The Study of Last Things
Bringing Truths from Different Books of the Bible into Focus, Perspective, and Understanding.
"Behold, days are coming," declares the LORD, "when I will make a new covenant with the house of Israel and with the house of Judah,"
The New Covenant
New Covenant. The new initiative of God whereby He formally commited to writing His laws on the hearts of certain people, enabling them to know Him and be His people and enabling Him to be their God (Jer. 31:31-34).
The achievement of the New Covenant. The New Covenant was designed actually to accomplish spirituality, whereas the former covenant (Ex. 19:5; 24:6-8; Deut. 5:2), known variously as the Law, the Mosaic Law, the Torah, or the “Old Covenant,” was not so designed (Jer. 31:32; Rom. 3:19-20; 5:20; 7:7; Gal. 2:16; 3:19; 6:16). The Old Covenant was designed to demonstrate that people are sinners, that they could not, in fact, keep the Law, no matter how hard they tried (Acts 15:10; Rom. 7:7-11; 14-24). The New Covenant was designed to replace stony hearts that could not obey God with hearts of flesh that do obey Him (Ezek. 11:19; 36:26). The Old Covenant was a conditional, performance-based covenant promising blessing if the people obeyed (Deut. 28), whereas the New Covenant is an unconditional, grace-based covenant promising fellowship with God because He provides the beneficiaries with responsive hearts that do obey, and because He mercifully forgives their sins (Jer. 31:31-34).
The beneficiaries of the New Covenant. Clearly, the New Covenant was promised to Israel. Through the prophet Jeremiah, Yahweh clearly stated the following: 31“Behold, days are coming,” declares the LORD, “when I will make a new covenant with the house of Israel and with the house of Judah” (Jer. 31:31). Not only would Yahweh make this New Covenant with Israel, but He would make it with the entire nation of Israel, both the Northern and Southern kingdoms. But the New Covenant is so sweeping in scope that God had purposed to include not only Jewish people, but also Gentiles as beneficiaries. Jesus announced to His followers that the cup represented the new covenant in His blood (Luke 22:20). The Apostle Paul, writing to the largely Gentile Church of Corinth, laid down guidelines for the observance of the Lord’s table based on the self-same statement of Jesus (1 Cor. 11:25; see 1 Cor. 11:23-34). Paul, apostle to the Gentiles (Rom. 1:5; 11:13; Gal. 2:8; 1 Tim. 2:7), himself claimed to be a minister of the New Covenant (2 Cor. 3:6). Doubtless, the writer to the Hebrews understood that Christians in the Church Age were beneficiaries of the New Covenant (Heb. 8:6-13; 9:11-15; 12:22-24), regardless if they were Jewish or Gentile. Indeed, it has long been God’s plan to grant “born in Zion” status to believing Gentiles (Psalm 87:1-7; see the author’s Analysis of Psalm 87).
The inauguration of the New Covenant. The New Covenant was inaugurated by the sacrificial death and resurrection of Jesus Christ (Luke 22:20; Heb. 9:15; 12:24). The one who places His faith in Jesus Christ is born into the family of God by the power of the Holy Spirit, and is given a new nature through which He can effectively serve God (John 1:12-13; 3:16-18). As He yields his own being to the control of the Holy Spirit (Eph. 5:18), he more and more exhibits the fruit of the Holy Spirit (Gal. 5:22-23). Complete sanctification and access of the benefits of the New Covenant comes after the believer in Jesus possesses a glorified, resurrected body, no longer able to sin or afflicted with the various curses of sin (Rev. 21:1-22:5).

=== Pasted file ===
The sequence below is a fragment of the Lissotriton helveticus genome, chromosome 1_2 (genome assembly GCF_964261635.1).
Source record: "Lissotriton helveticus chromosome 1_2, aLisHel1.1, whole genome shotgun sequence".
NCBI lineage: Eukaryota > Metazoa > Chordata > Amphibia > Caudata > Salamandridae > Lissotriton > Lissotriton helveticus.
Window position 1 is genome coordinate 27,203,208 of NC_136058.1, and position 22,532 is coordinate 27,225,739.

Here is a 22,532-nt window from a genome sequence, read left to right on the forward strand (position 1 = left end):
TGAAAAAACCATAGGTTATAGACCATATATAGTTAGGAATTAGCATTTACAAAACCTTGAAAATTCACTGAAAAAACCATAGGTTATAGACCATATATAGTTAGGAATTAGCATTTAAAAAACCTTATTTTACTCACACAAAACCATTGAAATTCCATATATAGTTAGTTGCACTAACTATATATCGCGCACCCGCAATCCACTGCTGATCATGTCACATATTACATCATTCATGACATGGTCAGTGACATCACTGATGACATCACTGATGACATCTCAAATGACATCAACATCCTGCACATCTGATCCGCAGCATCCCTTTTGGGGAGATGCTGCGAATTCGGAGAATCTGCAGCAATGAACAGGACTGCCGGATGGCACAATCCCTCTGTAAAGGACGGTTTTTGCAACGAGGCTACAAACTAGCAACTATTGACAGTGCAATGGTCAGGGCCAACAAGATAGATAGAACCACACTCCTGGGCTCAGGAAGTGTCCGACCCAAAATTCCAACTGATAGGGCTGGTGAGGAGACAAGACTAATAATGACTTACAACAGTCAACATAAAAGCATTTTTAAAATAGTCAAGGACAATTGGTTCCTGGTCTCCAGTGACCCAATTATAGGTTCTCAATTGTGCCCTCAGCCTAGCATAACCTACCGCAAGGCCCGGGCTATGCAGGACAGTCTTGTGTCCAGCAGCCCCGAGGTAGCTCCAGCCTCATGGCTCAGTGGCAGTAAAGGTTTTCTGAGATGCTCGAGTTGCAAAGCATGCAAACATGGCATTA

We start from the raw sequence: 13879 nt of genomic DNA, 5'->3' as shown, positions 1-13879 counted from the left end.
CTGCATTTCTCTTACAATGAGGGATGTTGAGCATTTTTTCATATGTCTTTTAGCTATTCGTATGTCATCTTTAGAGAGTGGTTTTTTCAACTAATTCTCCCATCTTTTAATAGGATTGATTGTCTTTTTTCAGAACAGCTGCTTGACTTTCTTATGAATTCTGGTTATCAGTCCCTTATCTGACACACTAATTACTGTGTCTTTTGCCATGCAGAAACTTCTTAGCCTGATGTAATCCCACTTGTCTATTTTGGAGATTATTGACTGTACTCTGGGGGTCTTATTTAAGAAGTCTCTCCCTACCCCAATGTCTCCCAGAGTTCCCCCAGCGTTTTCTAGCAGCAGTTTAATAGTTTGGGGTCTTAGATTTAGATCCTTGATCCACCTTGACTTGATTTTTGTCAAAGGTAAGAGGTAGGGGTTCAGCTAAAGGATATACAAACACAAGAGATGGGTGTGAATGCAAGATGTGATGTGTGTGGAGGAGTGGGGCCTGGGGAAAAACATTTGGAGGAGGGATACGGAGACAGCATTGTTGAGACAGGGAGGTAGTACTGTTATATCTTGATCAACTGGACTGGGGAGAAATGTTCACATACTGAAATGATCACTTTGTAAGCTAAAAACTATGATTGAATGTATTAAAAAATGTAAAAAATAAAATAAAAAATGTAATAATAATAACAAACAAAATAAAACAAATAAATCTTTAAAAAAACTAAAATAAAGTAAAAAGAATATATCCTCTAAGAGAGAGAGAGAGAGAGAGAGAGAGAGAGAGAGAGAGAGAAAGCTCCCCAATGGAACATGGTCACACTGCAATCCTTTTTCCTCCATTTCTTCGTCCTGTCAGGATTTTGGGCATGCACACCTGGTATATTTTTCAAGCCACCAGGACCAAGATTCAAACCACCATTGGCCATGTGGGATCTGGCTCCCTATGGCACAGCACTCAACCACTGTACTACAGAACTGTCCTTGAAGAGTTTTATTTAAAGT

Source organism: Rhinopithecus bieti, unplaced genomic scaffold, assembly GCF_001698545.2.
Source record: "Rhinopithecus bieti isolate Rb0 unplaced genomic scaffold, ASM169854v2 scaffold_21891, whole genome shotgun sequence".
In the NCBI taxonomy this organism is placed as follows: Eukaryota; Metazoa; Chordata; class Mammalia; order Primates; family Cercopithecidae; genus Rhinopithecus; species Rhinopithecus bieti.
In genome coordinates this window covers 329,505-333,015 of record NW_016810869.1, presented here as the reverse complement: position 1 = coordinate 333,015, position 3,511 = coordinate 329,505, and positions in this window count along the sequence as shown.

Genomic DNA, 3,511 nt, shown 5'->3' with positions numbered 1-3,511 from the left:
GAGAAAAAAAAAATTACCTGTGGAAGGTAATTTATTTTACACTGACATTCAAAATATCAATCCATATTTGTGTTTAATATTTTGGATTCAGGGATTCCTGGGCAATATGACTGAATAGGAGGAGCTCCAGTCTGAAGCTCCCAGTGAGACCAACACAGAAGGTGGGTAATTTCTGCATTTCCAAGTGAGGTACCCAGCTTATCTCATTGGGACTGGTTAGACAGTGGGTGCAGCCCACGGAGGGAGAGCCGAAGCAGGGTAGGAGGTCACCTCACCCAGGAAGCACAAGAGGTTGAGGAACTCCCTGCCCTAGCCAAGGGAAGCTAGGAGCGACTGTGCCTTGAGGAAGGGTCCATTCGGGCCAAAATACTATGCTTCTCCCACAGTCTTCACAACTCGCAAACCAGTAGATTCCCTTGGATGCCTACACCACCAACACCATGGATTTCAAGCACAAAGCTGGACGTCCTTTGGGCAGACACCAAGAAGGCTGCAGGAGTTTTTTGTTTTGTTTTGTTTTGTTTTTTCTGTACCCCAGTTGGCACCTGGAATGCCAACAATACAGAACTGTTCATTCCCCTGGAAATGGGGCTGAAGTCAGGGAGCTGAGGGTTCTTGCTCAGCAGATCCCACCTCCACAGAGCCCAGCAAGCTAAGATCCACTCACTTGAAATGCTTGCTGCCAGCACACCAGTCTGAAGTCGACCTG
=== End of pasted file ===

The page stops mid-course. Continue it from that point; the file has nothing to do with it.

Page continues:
The time-frames for beneficiaries of the New Covenant. The members of the Church, including both Jew and Gentile, are today in the Church Age beneficiaries of the New Covenant through faith in Jesus, the mediator of the New Covenant (Heb. 8:6; 9:14; 12:24). Redeemed national Israel will benefit from the New Covenant in a remarkable way during Christ’s one-thousand-year reign upon earth (Isaiah 59:20-60:22; Zech. 12:10-13:1; 14:8-9; 20-21; Ezek. 40-48). Redeemed Israel and the Church, the Bride of Christ, both benefit remarkably throughout eternity in that both are inhabitants of New Jerusalem. The name of the city itself proclaims that God’s beneficent plan for redeemed Israel under the New Covenant is eternal. The identification of New Jerusalem as the bride of the Lamb (Rev. 21:2, 9) is grounds for stating that the Church is an eternal beneficiary of the New Covenant. Not surprisingly, the twelve gates of the city are inscribed with the names of the twelve tribes of the sons of Israel (Rev. 21:12) and the twelve foundation stones are inscribed with the names of the twelve apostles of the Lamb (Rev. 21:14). The apostles represent both Israel (Matt. 19:28) and the Church.
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